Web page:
The next day, I got a call from the Target pharmacy. I was told they received a prescription, but it was very expensive. My out of pocket was going to be $2,400 for a three-month supply. The prescription was requested by my gastroenterologist. Evidently, he saw something on the CT scan that required this very expensive drug. I don’t know because he never contacted me.

My wife called the gastroenterology office the next day and spoke to the doctor’s assistant. She explained $2,400 was a lot of money for a three month supply of a medication and asked if there was something cheaper or a generic version I could take. The assistant relayed the question to the gastroenterologist and later that day I got a text from the Target pharmacy. I had a new prescription ready for pickup. My wife called the Target pharmacy. The new drug was going to cost $700 for a three month supply.

My wife called the gastroenterology office again. A few hours later, I got another text from the Target pharmacy. Two new prescriptions were ready for pickup. One cost less than two dollars, the other was 27 dollars.

Why weren’t these two much cheaper medications prescribed in the first place? What do they not do that the more expensive drugs do?

I don’t even understand why I’m being prescribed medications. I go in for a colonoscopy on Wednesday. Shouldn’t the gastroenterologist wait for all of the tests, both the CT scan and the colonoscopy, before prescribing medication? If he’s able to prescribe medication with only the results of the CT scan, why do I still need a colonoscopy? Is the gastroenterologist ordering the colonoscopy because I need it or because that’s what gastroenterologists do, perform colonoscopies?

It seems to me that if he was ready to prescribe a medication that costs $2,700 for a 90 day supply, he is done with the troubleshooting phase.

So far I’m not very pleased with the gastroenterologist. Communication seems to be severely lacking. The reason I’m seeing him and not another gastroenterologist is that he saw me in the hospital, although I don’t remember it.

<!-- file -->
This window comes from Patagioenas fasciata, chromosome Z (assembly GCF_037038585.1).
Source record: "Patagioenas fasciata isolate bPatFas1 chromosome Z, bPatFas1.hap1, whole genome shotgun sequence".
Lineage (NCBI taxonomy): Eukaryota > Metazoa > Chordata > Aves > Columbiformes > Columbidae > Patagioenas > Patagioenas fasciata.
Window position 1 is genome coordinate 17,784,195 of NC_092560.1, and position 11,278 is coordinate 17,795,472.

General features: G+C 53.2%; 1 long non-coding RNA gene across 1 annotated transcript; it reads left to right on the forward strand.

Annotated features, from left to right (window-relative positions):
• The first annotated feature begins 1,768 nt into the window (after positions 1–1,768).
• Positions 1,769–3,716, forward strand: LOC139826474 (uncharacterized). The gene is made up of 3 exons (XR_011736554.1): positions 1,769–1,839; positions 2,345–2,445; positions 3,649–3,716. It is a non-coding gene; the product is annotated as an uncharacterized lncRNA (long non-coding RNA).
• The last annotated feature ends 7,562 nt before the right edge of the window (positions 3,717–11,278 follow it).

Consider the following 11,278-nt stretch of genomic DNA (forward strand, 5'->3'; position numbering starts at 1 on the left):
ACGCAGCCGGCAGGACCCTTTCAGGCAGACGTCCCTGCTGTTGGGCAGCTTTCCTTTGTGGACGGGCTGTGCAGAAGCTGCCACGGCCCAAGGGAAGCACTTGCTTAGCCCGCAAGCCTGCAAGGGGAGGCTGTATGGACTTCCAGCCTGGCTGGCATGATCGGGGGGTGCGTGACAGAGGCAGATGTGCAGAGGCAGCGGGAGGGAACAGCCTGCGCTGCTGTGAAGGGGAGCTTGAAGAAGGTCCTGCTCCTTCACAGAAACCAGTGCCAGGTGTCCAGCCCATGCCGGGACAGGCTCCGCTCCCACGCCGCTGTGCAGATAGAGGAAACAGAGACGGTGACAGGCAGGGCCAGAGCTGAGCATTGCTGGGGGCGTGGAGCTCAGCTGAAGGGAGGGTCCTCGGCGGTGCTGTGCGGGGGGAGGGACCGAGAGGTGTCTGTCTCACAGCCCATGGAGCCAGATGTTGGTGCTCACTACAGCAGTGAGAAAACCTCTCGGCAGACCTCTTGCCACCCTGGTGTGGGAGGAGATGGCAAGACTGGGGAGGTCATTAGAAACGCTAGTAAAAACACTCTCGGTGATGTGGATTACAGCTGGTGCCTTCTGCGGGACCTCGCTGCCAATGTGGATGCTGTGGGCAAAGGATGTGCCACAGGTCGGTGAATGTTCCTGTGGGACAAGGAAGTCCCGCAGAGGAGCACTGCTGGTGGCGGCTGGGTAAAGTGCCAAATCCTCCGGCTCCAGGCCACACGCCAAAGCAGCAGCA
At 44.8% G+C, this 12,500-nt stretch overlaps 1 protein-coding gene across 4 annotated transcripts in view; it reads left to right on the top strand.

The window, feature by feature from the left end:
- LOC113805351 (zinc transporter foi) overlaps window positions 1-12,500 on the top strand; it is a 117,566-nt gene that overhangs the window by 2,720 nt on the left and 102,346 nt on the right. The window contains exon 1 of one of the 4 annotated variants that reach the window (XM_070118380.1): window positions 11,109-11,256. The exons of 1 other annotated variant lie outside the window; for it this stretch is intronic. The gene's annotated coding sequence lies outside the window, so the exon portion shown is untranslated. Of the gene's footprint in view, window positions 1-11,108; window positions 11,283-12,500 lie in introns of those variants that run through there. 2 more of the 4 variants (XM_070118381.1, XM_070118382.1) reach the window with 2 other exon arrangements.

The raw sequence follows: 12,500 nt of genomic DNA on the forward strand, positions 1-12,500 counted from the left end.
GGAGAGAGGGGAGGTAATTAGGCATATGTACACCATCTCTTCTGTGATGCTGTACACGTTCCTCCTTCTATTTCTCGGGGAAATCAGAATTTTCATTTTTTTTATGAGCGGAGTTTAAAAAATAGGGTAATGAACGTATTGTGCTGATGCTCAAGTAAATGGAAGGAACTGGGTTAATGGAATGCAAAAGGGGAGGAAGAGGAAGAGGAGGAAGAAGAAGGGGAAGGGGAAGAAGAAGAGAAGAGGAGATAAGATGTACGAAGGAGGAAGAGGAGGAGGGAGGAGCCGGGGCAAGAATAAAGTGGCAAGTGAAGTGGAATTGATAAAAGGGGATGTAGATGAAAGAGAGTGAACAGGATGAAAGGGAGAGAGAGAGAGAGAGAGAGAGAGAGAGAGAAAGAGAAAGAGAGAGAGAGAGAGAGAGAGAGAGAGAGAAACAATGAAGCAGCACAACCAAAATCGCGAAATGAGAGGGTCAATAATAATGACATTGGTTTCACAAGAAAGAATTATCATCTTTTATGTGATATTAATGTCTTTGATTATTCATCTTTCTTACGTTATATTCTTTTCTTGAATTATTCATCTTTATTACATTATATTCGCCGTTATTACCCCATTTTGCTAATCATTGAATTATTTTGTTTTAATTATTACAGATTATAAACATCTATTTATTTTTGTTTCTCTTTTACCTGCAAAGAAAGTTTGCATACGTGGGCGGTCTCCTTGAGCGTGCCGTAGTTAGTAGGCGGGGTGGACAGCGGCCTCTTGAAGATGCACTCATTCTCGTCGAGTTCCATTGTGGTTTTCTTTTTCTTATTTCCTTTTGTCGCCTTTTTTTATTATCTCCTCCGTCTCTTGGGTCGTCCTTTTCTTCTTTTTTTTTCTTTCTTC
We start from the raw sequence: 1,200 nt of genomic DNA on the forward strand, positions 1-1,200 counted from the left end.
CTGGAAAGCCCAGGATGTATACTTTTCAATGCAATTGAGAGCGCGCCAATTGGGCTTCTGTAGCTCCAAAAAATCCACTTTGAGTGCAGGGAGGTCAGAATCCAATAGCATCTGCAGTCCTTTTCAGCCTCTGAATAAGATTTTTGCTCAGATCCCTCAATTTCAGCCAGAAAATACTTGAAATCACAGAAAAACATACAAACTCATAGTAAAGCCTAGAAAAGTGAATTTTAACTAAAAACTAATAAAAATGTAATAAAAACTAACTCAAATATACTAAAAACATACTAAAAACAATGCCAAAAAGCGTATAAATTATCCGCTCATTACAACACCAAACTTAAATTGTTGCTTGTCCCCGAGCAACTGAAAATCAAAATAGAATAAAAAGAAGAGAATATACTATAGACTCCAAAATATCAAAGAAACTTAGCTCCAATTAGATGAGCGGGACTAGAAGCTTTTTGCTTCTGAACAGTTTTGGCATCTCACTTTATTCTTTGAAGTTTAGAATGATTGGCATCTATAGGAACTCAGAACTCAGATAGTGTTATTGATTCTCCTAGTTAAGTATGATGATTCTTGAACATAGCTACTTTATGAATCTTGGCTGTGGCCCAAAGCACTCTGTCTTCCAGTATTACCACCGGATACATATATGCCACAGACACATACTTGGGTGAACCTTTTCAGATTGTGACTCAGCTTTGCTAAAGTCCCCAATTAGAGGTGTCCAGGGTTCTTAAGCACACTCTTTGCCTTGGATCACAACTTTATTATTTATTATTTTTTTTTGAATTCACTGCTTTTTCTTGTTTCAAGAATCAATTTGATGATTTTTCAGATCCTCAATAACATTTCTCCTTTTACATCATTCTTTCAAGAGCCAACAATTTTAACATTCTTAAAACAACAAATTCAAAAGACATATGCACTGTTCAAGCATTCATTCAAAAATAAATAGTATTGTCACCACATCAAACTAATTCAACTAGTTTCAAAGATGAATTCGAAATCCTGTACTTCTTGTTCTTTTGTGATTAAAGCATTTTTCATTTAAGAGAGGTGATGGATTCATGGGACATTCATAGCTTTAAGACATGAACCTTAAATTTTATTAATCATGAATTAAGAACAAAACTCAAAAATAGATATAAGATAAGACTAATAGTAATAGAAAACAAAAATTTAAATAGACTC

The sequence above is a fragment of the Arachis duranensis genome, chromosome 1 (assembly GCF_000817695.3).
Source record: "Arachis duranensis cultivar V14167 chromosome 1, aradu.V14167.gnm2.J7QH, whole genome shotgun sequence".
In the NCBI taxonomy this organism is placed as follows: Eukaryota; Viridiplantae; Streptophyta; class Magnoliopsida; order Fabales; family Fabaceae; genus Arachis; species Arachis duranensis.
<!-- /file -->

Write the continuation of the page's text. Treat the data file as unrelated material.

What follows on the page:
I was out of it quite a bit while in the hospital, especially at first when the infection was at its worst.

And because we’re at the stage in our insurance where everything is out of pocket, I have to pay $1,018 when I arrive for the colonoscopy. I don’t know how much the CT scan cost because they didn’t make me pay up front. They will bill me. As much as things are costing out of pocket, we should be hitting the first insurance threshold sooner rather than later.

Remember, we have the best healthcare in the world as long as you’re sitting on a pile of gold like the dragon from The Hobbit, a lot of money in savings, or a credit card with a large amount of available credit. If you don’t have any of that and you experience a catastrophic health problem, you’re screwed.

A timely update on my health problems

This post is going to be very self-indulgent as it pertains to my health. If you have no interest in reading this, please accept my apologies. Then again, this is my personal blog. Remember those? I should be entitled to write about myself here without apologies.

Also, I have a few family members back in California I don’t have relationships with, but I know for a fact they creep around here like the little stalkers they are to see what I’ve been up to so they can trash talk me.

Anyway, I almost began the new year by taking up permanent residence in a budget urn. I almost died. They believe a G.I. blockage resulted in a very serious infection which caused my diabetes to go all out of whack. For some reason when the human body is hit with a heavy infection, it begins to make sugar. Lots and lots of sugar. After that, I went into Diabetic Ketoacidosis.

Sheri took me to the doctor this morning for my checkup. Things are going well.

  • The depression I’m feeling is completely normal. I’m on a heavy dose of steroids and that, as well as going through what I went through can ramp up the depression. That makes me feel better. Not only am I dealing with depression, the slightest little thing can send me off into an emotional crying fit. Seriously. Things make me cry.
  • The level of fatigue I’m feeling is also completely normal. My doctor told me that it will take two to three months to get back to feeling like a normal human being.
  • My doctor told me this morning that when he first came by to see me in the ICU, he didn’t think I was going to make it. This was news to me. I know in retrospect that what I had was serious and potentially life-ending. Hearing my doctor tell me that he thought I was going to die is somehow different. It helps put things into perspective. It makes me feel better about the depression and fatigue. My doctor thought I was going to die. Cut me some slack bitch (I’m speaking to myself. I call myself bitch all the time, especially when watching the evening news makes me cry).
  • Finally, my doctor thinks that when I’m well enough for a colonoscopy, it will show I have Crohn’s disease. I don’t know what that is. I need to look it up on the Internet, but I find reading about diseases on the Internet to be scarier than those Japanese horror movies where the girl doesn’t have a face. I might wait to read up on Crohn’s disease.

So that’s about it. My blood sugar is still running a little high, but that’s to be expected because of the steroids. When in doubt, blame everything on steroids.

As bad as steroids are, I don’t know how Cal Ripken Jr. used them for so long. Respect.

And for the record, Dr. Tu Bui is the greatest doctor of all time and  Meritus Health is the best hospital in the world.